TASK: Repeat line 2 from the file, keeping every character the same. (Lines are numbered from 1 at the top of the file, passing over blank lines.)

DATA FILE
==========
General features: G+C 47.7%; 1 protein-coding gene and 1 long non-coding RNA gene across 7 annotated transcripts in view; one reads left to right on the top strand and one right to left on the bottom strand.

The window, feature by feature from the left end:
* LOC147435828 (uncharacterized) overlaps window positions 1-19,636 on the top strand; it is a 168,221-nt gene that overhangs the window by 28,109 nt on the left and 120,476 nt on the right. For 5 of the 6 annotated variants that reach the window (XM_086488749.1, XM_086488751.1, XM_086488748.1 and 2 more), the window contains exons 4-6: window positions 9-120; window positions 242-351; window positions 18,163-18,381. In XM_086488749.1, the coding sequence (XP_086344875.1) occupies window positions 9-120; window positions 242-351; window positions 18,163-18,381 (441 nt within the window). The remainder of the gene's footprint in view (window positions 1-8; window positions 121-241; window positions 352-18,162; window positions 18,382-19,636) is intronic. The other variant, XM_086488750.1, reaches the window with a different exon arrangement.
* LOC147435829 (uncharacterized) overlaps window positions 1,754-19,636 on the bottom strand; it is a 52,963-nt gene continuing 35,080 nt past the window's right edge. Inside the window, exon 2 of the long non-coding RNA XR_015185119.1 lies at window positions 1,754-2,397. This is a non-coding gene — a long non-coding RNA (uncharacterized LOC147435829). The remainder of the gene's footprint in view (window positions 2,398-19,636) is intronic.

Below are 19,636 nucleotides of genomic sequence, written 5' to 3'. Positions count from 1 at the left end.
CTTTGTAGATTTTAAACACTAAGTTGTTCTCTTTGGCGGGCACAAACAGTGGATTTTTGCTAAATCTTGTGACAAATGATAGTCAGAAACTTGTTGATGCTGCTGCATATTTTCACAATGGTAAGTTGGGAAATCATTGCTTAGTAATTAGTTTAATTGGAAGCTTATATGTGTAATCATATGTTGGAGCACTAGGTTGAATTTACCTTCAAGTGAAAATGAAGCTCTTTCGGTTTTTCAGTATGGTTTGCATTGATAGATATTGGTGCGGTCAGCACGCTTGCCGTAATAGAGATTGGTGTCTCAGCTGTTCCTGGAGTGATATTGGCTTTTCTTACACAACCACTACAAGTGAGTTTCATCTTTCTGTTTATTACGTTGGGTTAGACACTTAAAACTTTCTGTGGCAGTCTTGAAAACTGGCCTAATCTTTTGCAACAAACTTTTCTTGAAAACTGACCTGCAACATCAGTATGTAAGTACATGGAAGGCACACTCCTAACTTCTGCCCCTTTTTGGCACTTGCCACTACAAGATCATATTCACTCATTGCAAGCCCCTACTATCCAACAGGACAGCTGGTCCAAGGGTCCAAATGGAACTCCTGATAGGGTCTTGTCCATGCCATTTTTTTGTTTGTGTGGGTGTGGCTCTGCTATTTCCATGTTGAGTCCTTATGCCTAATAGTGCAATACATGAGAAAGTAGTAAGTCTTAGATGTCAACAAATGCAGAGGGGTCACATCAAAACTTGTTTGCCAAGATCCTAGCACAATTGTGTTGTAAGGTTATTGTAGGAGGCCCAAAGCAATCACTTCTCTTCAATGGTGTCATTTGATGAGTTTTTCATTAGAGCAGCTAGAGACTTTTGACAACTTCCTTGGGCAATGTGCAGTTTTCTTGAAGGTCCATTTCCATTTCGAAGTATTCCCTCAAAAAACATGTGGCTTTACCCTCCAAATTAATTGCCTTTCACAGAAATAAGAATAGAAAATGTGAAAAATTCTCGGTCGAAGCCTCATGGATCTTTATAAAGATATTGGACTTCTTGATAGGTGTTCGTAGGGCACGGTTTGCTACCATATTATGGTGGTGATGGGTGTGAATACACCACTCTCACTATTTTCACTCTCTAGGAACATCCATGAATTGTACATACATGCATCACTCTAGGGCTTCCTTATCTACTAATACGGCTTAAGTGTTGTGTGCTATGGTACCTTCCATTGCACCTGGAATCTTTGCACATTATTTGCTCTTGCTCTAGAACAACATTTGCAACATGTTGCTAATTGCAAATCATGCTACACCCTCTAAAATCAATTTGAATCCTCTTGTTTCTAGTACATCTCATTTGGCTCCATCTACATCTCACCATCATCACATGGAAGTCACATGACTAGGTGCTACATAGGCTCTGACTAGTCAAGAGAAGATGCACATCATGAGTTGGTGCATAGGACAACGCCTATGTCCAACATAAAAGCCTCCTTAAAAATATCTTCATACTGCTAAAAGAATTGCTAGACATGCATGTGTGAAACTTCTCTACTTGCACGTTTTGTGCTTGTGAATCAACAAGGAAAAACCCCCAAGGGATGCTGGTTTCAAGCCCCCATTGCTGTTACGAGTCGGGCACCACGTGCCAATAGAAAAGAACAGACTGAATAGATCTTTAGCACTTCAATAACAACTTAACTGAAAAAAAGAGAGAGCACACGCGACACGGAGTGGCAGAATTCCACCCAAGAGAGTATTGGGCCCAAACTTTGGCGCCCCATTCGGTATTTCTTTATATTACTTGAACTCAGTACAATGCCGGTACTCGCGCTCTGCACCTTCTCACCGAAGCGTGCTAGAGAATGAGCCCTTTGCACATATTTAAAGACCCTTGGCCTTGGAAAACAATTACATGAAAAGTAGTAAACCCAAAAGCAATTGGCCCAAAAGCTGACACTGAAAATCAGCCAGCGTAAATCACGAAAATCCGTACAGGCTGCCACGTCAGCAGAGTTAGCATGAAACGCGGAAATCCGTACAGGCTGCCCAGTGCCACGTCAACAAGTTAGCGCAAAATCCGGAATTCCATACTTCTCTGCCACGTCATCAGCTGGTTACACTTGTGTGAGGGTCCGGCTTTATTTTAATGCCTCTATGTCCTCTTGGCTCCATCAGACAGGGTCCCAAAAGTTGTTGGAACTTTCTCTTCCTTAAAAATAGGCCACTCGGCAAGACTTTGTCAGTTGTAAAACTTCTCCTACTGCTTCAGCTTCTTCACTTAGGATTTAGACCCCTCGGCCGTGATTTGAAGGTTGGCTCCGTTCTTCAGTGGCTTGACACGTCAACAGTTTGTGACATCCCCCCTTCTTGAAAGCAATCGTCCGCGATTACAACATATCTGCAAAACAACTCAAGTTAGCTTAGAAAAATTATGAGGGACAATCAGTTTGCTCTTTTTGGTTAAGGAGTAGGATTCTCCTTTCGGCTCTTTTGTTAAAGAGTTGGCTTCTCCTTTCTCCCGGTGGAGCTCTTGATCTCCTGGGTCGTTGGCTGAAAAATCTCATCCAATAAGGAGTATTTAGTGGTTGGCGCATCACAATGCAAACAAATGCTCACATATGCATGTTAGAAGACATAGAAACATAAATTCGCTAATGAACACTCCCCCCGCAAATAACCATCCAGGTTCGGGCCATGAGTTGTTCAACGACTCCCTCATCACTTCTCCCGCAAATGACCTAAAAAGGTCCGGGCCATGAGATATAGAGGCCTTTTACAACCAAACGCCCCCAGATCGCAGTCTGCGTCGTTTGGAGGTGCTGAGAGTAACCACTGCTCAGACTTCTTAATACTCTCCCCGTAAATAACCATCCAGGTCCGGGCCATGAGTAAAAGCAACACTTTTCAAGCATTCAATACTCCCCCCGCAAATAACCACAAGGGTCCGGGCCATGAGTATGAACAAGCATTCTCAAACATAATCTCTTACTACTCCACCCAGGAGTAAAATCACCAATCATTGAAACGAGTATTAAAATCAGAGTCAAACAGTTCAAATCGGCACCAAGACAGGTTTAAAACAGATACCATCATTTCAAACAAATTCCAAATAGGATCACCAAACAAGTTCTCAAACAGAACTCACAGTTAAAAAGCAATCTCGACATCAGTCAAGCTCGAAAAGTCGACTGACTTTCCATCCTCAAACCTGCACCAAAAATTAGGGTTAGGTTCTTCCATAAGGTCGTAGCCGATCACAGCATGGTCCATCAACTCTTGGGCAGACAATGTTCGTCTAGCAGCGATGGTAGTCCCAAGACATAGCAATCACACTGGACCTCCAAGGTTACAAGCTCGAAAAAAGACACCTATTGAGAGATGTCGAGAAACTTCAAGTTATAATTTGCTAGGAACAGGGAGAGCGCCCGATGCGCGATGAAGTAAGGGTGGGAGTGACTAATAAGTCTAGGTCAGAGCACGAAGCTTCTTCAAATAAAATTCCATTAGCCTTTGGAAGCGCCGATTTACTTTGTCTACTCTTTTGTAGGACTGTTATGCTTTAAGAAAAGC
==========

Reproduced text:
The window, feature by feature from the left end: